15. Norma, that is so wonderful! The figs, the potatoes, the berries. All of it is just so great. I would like to grow a pomegranate in a pot and have thought about it. Maybe I should go further and just do it.

  16. Courtney says:

    I wish I had the time to be so thoughtful about my fertilizing, etc… looks like it gains amazing results, Norma!

  17. ChgoJohn says:

    This week’s harvest — and those lilies! — looks terrific, Norma. My Grandpa attempted to grow figs for years, trying every method imaginable to weather them over winter, to little success. He would have pestered you with dozens of questions once he saw that photo of yours. 🙂

  18. Those figs are perfection my friend, they look incredibly healthy 😀
    As does your garden in whole!

    Cheers
    Choc Chip Uru

  19. Doing great Norma! I love reading these updates 🙂

  20. Juliana says:

    Oh Norma, always you have such a nice harvest…they all look so pretty 🙂
    Fresh figs…I haven’t had those for a long time, and the potatoes…oh my!
    No need to mention that I love to see your harvest every Monday 😉
    Have a wonderful week ahead!

  21. zentMRS says:

    You’ve got such a wonderful variety in your harvest! What will you do with your figs?

  22. Dave says:

    I love fresh figs. Our 4 plants in the ground are loaded this year. Now if I can get them to ripen before frost!

    • Norma Chang says:

      Hello Dave,
      Do you need to give your in the ground figs trees special winter protection? I cannot plant my tree in the ground. Would love to see photos of your fig trees. How tall do they get.

  23. Amazing that your fig tree produces so well in a pot! And look at all those lovely potatoes you’re planting – I think we only managed to fit in a dozen or so this year..

  24. Oops, my mistake, sorry, that’s your harvest, not what you’re planting. I thought it was a lot! 🙂

  25. Karen says:

    You are certainly having a bountiful harvest. It will be interesting to see if the knee-high protection works.

  26. Eha says:

    Have made up my mind, definitely have, after reading about your fig harvest! Have meant to buy a fig tree for years, well – still don’t have one, do I, but there are at least three growing within a hundred metres or so of my property! So the soil and the climate must suit and I do love my fruittrees to bits and they love me back . . . 🙂 !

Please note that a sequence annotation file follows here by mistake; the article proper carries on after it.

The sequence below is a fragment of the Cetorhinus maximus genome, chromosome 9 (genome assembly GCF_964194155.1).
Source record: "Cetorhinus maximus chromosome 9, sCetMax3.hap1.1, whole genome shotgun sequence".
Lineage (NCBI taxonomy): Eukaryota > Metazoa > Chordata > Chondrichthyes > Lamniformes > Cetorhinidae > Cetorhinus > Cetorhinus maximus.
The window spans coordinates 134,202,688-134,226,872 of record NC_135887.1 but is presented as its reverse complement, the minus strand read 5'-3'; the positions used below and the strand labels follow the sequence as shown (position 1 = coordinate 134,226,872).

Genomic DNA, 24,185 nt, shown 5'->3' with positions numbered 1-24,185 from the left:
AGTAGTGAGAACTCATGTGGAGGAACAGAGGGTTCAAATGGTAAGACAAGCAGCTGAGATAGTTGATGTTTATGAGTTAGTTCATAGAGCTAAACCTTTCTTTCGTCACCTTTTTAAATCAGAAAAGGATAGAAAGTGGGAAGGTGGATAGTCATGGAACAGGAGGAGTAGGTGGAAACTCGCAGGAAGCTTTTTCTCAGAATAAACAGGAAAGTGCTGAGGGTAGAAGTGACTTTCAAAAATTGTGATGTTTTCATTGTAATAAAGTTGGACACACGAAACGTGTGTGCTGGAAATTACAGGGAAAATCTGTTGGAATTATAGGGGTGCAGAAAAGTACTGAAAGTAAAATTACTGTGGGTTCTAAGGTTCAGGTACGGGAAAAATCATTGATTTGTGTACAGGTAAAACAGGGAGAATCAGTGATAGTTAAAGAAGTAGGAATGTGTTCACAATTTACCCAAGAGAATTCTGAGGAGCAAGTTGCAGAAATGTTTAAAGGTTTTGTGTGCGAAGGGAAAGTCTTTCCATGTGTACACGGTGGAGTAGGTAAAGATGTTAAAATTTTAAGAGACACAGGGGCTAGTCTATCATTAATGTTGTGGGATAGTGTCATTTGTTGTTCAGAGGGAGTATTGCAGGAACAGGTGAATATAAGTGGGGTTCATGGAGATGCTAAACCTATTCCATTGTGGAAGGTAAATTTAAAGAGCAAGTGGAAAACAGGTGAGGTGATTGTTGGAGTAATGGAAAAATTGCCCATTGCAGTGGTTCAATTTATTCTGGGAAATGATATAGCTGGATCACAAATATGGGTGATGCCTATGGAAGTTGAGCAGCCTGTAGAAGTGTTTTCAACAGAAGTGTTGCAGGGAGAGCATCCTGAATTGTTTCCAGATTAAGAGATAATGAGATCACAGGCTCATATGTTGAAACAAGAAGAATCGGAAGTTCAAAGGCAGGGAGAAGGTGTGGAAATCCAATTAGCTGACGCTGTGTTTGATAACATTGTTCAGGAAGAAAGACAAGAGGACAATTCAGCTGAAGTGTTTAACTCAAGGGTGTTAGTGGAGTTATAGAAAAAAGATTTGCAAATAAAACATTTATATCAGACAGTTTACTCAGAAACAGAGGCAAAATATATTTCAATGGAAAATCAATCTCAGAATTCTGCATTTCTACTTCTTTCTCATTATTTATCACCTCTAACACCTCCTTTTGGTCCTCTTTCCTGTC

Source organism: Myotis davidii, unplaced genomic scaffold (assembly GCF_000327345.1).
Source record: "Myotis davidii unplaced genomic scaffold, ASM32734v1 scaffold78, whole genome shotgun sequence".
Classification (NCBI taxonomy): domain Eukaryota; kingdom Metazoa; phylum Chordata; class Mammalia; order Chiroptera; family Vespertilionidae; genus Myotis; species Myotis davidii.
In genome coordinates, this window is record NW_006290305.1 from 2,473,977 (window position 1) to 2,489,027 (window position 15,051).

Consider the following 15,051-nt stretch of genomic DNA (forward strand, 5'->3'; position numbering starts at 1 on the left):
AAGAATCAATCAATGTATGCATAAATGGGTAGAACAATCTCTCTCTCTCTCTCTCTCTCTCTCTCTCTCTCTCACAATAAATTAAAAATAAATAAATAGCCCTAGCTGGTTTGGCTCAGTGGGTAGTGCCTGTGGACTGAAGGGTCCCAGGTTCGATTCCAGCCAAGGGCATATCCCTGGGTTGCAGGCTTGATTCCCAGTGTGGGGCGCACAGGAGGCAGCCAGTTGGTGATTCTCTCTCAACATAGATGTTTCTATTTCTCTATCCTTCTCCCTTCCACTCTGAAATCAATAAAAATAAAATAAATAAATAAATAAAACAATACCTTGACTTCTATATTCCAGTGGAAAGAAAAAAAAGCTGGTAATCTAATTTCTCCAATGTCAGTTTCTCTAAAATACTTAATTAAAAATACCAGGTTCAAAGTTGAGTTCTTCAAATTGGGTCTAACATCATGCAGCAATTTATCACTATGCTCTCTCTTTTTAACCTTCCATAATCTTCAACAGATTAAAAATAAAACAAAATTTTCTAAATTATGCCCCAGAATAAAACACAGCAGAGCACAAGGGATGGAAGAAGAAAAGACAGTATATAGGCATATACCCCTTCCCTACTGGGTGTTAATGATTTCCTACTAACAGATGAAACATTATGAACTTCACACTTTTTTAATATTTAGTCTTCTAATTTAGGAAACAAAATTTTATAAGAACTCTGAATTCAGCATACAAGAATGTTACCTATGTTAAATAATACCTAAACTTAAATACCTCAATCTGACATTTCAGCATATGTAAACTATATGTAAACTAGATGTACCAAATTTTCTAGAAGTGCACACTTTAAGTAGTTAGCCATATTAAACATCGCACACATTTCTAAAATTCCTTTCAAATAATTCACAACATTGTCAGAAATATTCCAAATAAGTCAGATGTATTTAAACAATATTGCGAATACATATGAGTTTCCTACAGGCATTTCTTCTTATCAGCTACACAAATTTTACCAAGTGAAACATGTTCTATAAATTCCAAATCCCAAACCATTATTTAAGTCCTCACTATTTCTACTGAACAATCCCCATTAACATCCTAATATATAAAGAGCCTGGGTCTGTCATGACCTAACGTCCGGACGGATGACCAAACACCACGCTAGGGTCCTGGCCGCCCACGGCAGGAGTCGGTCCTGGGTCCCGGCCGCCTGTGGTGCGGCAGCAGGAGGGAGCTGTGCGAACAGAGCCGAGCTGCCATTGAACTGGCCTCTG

27. Hi Norma,
    The figs look beautiful!

  28. Simone says:

    O I love figs. I used to ave a fig tree in my (small) garden but made the mistake of planting it in the full soil. Little did I know at the time and the fig tree just grew and grew and grew (not producing many fruits either) so we had to cut it down… But it’s an excellent idea to plant it in a pot with wheels and put it in the garage in the winter! I’m so gonna be getting myself a new fig tree now!

  29. Kristy says:

    I love figs! I had no idea you could pot the trees! Perhaps one day when I learn to grow things, I’ll try a fig tree. 🙂

  30. Figs, glorious figs! My ultimate fruit Norma ! We have a tree in our front yard which is bare at the moment although I did see the first wee little bit of green just yesterday – I expect to see a couple of leaves soon – I hope! I cannot wait for summer to be standing under the coolness of the leaves eating figs straight from tree!
    You truly have the most magnificent garden with all that you harvest every week – Wonderful!
    🙂 Mandy

    • Norma Chang says:

      Hello Mandy,
      Thanks. How lovely that you can have your fig tree in the ground. Sounds like it is a huge tree. Glad it is leafing out and will be laden with fruits in a few months.

  31. I’m excited to see what you’ll do with your figs!

  32. Eva Taylor says: